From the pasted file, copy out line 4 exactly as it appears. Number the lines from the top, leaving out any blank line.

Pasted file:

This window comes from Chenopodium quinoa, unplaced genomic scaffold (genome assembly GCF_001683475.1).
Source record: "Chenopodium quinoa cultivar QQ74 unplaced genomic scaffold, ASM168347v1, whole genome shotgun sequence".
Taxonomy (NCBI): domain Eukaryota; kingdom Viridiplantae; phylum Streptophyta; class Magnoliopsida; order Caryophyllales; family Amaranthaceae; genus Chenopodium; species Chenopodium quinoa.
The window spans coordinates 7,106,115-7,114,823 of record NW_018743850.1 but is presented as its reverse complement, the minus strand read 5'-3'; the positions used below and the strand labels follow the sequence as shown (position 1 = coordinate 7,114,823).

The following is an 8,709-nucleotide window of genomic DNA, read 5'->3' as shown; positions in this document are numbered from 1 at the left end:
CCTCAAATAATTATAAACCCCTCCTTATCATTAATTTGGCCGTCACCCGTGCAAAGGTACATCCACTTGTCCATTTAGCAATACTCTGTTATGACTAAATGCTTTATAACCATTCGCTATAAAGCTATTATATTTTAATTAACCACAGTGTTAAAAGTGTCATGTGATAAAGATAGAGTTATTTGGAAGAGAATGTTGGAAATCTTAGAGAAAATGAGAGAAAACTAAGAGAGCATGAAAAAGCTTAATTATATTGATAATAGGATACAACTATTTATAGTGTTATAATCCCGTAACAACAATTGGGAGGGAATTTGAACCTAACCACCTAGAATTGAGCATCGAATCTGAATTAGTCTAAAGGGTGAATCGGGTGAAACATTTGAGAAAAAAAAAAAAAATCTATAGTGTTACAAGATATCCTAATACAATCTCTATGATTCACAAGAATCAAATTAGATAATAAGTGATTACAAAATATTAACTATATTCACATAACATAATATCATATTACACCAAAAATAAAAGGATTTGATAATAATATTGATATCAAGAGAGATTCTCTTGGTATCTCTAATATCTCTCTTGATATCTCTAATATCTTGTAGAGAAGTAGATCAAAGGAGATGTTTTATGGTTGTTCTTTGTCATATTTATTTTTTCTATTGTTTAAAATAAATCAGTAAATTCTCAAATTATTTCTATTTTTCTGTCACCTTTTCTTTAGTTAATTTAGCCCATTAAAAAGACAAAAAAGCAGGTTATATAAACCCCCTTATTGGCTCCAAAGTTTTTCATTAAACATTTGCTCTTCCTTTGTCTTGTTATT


The window spans coordinates 7,106,115-7,114,823 of record NW_018743850.1 but is presented as its reverse complement, the minus strand read 5'-3'; the positions used below and the strand labels follow the sequence as shown (position 1 = coordinate 7,114,823).